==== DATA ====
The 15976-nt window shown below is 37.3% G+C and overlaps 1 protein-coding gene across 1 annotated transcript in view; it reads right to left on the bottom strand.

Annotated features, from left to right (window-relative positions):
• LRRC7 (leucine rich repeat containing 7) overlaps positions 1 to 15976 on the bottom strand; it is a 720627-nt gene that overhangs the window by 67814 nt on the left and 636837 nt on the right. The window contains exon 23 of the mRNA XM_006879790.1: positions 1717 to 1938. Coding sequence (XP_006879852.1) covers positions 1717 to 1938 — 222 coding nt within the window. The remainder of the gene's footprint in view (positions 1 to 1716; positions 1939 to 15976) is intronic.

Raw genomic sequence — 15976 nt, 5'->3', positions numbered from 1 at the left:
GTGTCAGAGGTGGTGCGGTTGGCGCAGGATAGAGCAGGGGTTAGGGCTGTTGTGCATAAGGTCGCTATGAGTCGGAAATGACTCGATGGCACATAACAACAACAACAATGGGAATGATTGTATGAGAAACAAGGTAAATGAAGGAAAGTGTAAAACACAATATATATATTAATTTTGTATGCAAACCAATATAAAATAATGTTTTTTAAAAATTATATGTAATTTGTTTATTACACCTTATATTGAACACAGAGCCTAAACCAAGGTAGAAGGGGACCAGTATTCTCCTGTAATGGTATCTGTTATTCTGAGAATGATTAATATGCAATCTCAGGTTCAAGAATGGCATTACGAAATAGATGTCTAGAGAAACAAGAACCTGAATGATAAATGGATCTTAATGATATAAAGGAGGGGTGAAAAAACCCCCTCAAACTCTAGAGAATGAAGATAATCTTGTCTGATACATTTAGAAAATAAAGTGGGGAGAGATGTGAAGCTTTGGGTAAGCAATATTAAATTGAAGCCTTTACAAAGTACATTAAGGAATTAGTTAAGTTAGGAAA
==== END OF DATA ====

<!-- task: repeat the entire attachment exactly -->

The 15976-nt window shown below is 37.3% G+C and overlaps 1 protein-coding gene across 1 annotated transcript in view; it reads right to left on the bottom strand.

Annotated features, from left to right (window-relative positions):
• LRRC7 (leucine rich repeat containing 7) overlaps positions 1 to 15976 on the bottom strand; it is a 720627-nt gene that overhangs the window by 67814 nt on the left and 636837 nt on the right. The window contains exon 23 of the mRNA XM_006879790.1: positions 1717 to 1938. Coding sequence (XP_006879852.1) covers positions 1717 to 1938 — 222 coding nt within the window. The remainder of the gene's footprint in view (positions 1 to 1716; positions 1939 to 15976) is intronic.

Raw genomic sequence — 15976 nt, 5'->3', positions numbered from 1 at the left:
GTGTCAGAGGTGGTGCGGTTGGCGCAGGATAGAGCAGGGGTTAGGGCTGTTGTGCATAAGGTCGCTATGAGTCGGAAATGACTCGATGGCACATAACAACAACAACAATGGGAATGATTGTATGAGAAACAAGGTAAATGAAGGAAAGTGTAAAACACAATATATATATTAATTTTGTATGCAAACCAATATAAAATAATGTTTTTTAAAAATTATATGTAATTTGTTTATTACACCTTATATTGAACACAGAGCCTAAACCAAGGTAGAAGGGGACCAGTATTCTCCTGTAATGGTATCTGTTATTCTGAGAATGATTAATATGCAATCTCAGGTTCAAGAATGGCATTACGAAATAGATGTCTAGAGAAACAAGAACCTGAATGATAAATGGATCTTAATGATATAAAGGAGGGGTGAAAAAACCCCCTCAAACTCTAGAGAATGAAGATAATCTTGTCTGATACATTTAGAAAATAAAGTGGGGAGAGATGTGAAGCTTTGGGTAAGCAATATTAAATTGAAGCCTTTACAAAGTACATTAAGGAATTAGTTAAGTTAGGAAA